Applied Water Management (AWM), a subsidiary of American Water, offers design, construction, ownership and operation of community onsite water and wastewater treatment systems. AWM specializes in water reuse—particularly in water treatment systems that produce reuse water for irrigation, toilet flushing and groundwater recharge.
WWD Associate Editor Clare Pierson spoke with Tim Davies, CEO of AWM, about the trend and importance of water reuse, the challenges of conserving water resources and debating a public-private partnership.
Clare Pierson: Why are more utilities and municipalities—as well as public areas and industrial buildings—increasingly treating and using reclaimed wastewater?
Tim Davies: The drivers for the rapid increase in the use of reclaimed water range from wanting to be “green” to regulatory imperatives. Reducing the “water footprint” is part of sustainable design. A small portion of the water our society uses actually requires treatment to drinking water standards. With the advance in treatment technologies, wastewater can be reclaimed to meet the requirements for such uses as industrial cooling water, irrigation water and toilet flush water.
Water resource drivers include situations where future water supply availability is limited or suitable treated wastewater discharge points are limited. Using reclaimed water provides added supply, and reclaiming wastewater prior to discharge and reusing it reduces wastewater discharge.
Pierson: How does water resource management differ when designing and building projects in different areas of the U.S.?
Davies: There is a vast difference between working on water supply problems in a desert versus areas of abundant water supply. A common challenge is that water resources and available land are often geographically separated. Water quality in terms of natural substances such as radon, arsenic and salinity often vary widely with variation in geography. Other geographical considerations include earthquakes, tornados, hurricanes and other issues related to natural disasters.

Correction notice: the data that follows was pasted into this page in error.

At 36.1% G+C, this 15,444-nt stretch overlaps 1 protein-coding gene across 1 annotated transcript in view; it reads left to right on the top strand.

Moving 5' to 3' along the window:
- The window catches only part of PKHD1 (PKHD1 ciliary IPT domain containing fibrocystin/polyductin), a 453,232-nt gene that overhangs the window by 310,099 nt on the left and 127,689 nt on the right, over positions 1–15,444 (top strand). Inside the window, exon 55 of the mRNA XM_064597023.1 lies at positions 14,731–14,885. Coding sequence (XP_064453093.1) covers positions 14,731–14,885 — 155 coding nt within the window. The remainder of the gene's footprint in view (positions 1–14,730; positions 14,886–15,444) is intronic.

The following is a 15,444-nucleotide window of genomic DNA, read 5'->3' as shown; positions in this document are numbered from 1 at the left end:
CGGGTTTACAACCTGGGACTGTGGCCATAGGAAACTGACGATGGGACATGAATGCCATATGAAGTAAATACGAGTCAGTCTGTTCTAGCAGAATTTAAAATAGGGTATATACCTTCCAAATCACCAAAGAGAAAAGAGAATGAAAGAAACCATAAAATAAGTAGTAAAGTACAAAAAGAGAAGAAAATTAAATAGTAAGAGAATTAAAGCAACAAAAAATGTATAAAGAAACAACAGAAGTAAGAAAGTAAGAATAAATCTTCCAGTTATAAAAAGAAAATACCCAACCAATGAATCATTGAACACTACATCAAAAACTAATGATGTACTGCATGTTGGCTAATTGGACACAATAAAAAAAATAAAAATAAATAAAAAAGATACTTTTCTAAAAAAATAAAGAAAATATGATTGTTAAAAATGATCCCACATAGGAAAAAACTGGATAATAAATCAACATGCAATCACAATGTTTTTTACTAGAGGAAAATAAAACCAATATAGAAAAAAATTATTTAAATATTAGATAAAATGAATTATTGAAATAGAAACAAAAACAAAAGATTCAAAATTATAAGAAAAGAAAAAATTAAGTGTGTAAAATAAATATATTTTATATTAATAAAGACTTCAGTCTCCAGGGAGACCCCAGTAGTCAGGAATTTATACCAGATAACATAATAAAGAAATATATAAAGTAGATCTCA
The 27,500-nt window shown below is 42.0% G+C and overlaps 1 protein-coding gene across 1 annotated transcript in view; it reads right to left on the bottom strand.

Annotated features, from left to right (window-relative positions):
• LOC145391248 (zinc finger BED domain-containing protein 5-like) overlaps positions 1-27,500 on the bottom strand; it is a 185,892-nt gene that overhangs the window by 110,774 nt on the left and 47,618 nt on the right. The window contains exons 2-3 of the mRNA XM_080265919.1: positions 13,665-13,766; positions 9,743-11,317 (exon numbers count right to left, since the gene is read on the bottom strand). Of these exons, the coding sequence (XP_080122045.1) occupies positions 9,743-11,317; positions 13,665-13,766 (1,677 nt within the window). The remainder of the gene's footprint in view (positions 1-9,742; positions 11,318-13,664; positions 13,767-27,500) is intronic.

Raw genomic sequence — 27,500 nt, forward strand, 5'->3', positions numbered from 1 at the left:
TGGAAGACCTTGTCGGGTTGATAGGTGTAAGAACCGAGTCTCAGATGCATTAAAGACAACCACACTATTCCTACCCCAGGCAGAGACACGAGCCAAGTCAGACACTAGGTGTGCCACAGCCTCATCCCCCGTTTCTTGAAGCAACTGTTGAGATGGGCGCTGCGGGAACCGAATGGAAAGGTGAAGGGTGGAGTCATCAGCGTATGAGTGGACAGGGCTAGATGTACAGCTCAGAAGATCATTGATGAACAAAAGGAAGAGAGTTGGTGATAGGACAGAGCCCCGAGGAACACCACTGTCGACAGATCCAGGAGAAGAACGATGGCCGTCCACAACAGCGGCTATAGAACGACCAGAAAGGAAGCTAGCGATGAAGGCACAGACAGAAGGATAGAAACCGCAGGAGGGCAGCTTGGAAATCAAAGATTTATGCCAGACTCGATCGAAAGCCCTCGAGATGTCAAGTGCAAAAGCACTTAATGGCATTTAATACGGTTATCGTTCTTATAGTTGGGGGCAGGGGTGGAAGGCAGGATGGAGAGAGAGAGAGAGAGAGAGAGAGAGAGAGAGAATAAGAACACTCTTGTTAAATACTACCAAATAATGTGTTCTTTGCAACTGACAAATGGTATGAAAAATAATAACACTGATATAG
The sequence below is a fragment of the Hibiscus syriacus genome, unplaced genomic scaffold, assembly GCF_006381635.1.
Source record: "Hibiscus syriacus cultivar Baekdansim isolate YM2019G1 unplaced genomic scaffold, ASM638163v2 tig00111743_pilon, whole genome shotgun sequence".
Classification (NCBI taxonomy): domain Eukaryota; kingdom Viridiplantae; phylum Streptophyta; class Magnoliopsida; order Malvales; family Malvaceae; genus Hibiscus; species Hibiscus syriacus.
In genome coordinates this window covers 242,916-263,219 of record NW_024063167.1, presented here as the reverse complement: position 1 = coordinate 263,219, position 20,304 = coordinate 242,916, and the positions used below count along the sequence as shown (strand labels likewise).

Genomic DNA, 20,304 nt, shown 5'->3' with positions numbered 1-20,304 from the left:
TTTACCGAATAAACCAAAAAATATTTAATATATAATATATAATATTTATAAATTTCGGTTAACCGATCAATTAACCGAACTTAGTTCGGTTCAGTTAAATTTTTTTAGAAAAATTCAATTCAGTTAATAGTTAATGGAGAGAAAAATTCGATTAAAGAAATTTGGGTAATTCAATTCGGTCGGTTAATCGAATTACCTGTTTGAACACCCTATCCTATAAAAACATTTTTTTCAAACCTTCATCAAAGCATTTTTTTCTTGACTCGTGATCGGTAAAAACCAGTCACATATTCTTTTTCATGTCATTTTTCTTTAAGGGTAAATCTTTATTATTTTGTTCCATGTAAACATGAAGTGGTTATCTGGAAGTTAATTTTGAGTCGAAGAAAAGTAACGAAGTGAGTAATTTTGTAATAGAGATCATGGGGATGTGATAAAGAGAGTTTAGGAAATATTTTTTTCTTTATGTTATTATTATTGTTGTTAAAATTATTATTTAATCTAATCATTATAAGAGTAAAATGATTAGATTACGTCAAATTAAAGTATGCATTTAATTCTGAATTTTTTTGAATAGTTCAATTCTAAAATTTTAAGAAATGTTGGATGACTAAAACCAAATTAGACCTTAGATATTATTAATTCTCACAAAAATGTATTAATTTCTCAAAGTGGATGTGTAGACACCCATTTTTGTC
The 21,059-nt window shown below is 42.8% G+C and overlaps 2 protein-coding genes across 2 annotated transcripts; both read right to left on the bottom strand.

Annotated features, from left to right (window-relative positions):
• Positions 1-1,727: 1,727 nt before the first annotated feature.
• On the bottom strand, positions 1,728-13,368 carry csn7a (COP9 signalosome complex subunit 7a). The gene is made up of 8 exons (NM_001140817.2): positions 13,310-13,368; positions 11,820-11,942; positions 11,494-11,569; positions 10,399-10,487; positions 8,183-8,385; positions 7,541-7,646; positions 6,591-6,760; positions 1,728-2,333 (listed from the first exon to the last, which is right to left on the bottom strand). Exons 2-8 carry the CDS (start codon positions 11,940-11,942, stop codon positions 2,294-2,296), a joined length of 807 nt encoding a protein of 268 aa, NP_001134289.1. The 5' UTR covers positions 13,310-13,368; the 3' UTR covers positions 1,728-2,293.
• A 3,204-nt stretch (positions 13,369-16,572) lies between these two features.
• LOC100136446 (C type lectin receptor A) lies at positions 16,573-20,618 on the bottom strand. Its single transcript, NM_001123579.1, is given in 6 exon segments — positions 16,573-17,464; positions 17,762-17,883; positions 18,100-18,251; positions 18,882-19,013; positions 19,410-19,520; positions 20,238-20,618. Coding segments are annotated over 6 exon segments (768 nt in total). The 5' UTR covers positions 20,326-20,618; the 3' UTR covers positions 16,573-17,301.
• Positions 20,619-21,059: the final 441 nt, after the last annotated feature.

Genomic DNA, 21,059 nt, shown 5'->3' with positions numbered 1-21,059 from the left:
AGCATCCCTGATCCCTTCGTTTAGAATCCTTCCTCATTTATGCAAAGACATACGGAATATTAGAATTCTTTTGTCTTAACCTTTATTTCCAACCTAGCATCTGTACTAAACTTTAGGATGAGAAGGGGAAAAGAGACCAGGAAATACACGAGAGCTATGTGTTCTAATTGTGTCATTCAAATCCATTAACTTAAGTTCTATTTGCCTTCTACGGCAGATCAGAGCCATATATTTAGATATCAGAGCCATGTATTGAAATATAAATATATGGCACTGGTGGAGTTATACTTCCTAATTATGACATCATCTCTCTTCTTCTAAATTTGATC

Different states and governmental agencies tend to have regulations that vary. The federal government promulgated the Clean Water Act and the Safe Drinking Water Act, key legislation that is applied by many other governmental subdivisions, but local interpretations, special regulations, policies and practices are quite variable.
Pierson: If there’s one thing water/wastewater utilities can do right this instant to conserve their water resources, what would you recommend?
Davies: Perhaps nothing is as instant as turning off the water at the sink, but there are a number of conservation strategies that can work well and be readily implemented. Most new construction now uses water-conserving fixtures and newer, more efficient types of fixtures are available every day.
On a larger scale, we are taking steps to reduce water that is pumped from the supply but never makes it to the customer due to leaks in water mains. We are piloting systems where sensors attached to our water meters can detect sounds associated with small leaks under lawns or streets that may exist for a long time before they become larger leaks.
Reducing outdoor water use and replacing it with reclaimed wastewater or just scheduling the use differently is an important conservation step. While much of the country’s water infrastructure is devoted to providing for peak usage, it is very common to reduce peak demand by scheduling irrigation during off-peak hours—i.e., early morning prior to sunrise.
Pierson: American Water specializes in public-private partnerships. Why would you recommend a public-private partnership to a small water utility?
Davies: Across the country, communities have very different views on PPPs. Some are very comfortable with discussions about the sale of public water infrastructure to responsible private entities, but many are passionate about maintaining public ownership. What many people don’t know is how many types of PPPs exist. The involvement of the private sector can be small or significant. At one end of the spectrum, a private company may simply offer specific advice or assistance in some part of managing a water utility. Private sector involvement increases further if communities allow private entities to operate and maintain their systems.
For some small utilities and towns, access to state funds for infrastructure needs can be a problem. Concession agreements allow communities of all sizes to lease their systems to private water companies, who can offer assistance in the financing of infrastructure upgrades in exchange for long-term operating contracts. This way, communities continue to own and have ultimate control over their systems while unlocking private sector solutions and private sector finance at cost-effective rates for their customers.